Kamehameha OL Austyn Kauhi collects offers from Hawaii, Navy

Austyn Kauhi is working hard through the COVID-19 lockdown. The Kamehameha junior received his second scholarship offer on Thursday. Photo courtesy Shantel Kauhi.

Just one season of varsity football is doing wonders for Austyn Kauhi.

The Kamehameha football player received a scholarship offer from Navy in February. On Thursday, Hawaii became the second program to make him an offer. Kauhi, at 6-foot-5, 260 pounds, is just beginning to find his stride.

“Coach (Jacob) Yoro called me up. He offered me, and then he wanted me to call Coach (Sam) Bennett,” Kauhi said of Hawaii’s offensive line coach. “(Coach Bennett) told me, ‘Congratulations.’ He talked about my highlights. He likes how I can move, how I play nasty. He told me he watched my film over 50 times, just keeps rewatching it. He said he really likes the way I play.”

Kauhi participated in the Hawaii summer camp in 2019, but his first contact with the staff was during February.

“That was in the beginning of track season. I sent them my highlights and they DM’d me back on Twitter. We started talking from there,” Kauhi said.

Navy made its first contact through former Hawaii player, now assistant coach Billy Ray Stutzmann.

“Maybe about early February. Coach Stutzmann would always text me. They came down a month ago and talked to me and a couple of people, Paliku Kamaka and Kawika Clemente,” Kauhi said.

Kamehameha head coach Abu Ma‘afala did his share of recruiting while he was at West Liberty.

“He fits the height and weight metric D-I schools look for. He carries his weight well and doesn’t look sloppy. If you look at the trend now in college, schools are looking for those good-looking bodies that might be 250 to 270 pounds and have the frame to stack weight on,” Ma‘afala said. “So they are a fit 300 to 320 when they get them in their system.”

Ma‘afala also sees the agility that separates Kauhi from most of his peers.

“The next most apparent thing that jumps out is his athleticism. The one thing I told college coaches was, last year was the first year I felt comfortable running outside zone because I knew that Austyn and Kuao (Peihopa) had the footwork and athleticism to reach the outside shoulder of any defensive end and pin the edge.”

Kauhi is a shot-putter and discus thrower, and doesn’t play basketball. He gets his workouts at home during this COVID-19 lockdown.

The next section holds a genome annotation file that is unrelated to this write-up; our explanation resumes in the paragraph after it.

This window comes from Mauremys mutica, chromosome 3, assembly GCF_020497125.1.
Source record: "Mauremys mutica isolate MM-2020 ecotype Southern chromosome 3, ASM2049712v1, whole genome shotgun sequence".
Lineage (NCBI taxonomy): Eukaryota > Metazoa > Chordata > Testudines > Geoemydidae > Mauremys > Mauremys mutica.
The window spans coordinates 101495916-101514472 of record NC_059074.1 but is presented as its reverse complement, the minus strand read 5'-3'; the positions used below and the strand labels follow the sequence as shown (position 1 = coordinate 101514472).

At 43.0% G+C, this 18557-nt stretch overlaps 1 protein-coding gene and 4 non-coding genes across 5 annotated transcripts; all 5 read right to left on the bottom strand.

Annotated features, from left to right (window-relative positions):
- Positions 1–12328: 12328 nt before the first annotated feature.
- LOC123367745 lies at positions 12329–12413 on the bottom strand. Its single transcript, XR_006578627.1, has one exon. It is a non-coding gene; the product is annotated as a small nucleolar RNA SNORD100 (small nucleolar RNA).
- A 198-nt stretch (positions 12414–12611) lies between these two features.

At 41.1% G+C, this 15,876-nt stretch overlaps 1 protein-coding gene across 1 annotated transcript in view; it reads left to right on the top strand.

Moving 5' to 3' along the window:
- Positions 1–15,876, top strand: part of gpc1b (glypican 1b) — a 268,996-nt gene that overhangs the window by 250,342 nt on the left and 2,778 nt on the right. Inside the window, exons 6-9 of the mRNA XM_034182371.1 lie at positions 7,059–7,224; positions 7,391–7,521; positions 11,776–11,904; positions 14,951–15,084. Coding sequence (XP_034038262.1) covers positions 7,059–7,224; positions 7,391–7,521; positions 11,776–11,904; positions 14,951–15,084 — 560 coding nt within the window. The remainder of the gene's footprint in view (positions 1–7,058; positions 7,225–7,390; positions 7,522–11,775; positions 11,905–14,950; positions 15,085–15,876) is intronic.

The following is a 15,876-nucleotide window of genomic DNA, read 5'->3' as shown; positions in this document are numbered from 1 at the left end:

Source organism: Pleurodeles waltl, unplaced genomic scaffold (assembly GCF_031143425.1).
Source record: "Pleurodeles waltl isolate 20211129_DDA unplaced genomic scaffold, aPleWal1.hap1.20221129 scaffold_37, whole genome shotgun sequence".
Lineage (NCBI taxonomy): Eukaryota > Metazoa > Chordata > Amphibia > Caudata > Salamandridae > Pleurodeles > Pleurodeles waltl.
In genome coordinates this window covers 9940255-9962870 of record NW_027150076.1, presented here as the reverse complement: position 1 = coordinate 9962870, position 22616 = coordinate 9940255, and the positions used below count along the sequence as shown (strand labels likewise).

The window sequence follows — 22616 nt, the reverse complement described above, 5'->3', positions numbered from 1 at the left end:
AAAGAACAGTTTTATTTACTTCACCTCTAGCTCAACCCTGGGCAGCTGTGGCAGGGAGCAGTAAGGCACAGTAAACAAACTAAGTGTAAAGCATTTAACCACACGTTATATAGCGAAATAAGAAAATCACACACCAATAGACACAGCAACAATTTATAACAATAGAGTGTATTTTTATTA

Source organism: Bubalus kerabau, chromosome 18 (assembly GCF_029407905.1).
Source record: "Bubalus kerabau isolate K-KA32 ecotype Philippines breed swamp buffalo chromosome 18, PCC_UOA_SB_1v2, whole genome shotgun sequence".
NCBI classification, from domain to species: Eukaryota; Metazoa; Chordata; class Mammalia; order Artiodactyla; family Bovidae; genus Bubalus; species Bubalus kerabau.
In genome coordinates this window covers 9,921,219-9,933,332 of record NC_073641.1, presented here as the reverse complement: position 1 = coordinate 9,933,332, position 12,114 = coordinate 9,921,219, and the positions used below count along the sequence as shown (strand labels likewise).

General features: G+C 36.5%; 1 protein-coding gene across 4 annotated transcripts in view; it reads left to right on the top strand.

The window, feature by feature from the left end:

“I have a weight rack in my garage. I set it up. Me and my uncle (Kawika) lift. He’s my mom’s cousin’s husband. He had an extra weight rack so he gave it to us,” Kauhi said. “I have ladders and cones that I use for training in my backyard.”

He has spent three offseasons working out at Brian Derby Camp. Kamehameha offensive line coach Nate Nam is part of the staff for the weekly camp.

“We work on every technique, he’s trying to keep us all in shape. He’s trying to make us the most conditioned position on the team. We have to play every single rep,” Kauhi said.

Derby is famously tough on his campers. There is no mercy for those who do not listen, regardless of college offers and acclaim.

“I first went in ninth grade. If you don’t like it, you have to deal with it. He’s strict and everyone respects him,” Kauhi said. “We stick it out because it makes us better. We all push each other to get better. During football season, things you learn at the camp you can apply at the game and practice. What he says and how he coaches sticks into you and helps you become a better player.”

Kauhi expects to stay at right tackle. His compadres in the trenches were a tight unit.

Seniors Jameson Hussey (left tackle) and Kauhike Lorenzo (center) will graduate. Peihopa will return at left tackle along with Kauhi at right tackle and a solid core of young talent up from the JV, including Marques Hickson, right guard,” Kauhi said.

“I learned a lot from Jameson. The last Punahou game, we switched, so we talked a lot more during the week leading up to it. We alternated,” Kauhi noted.


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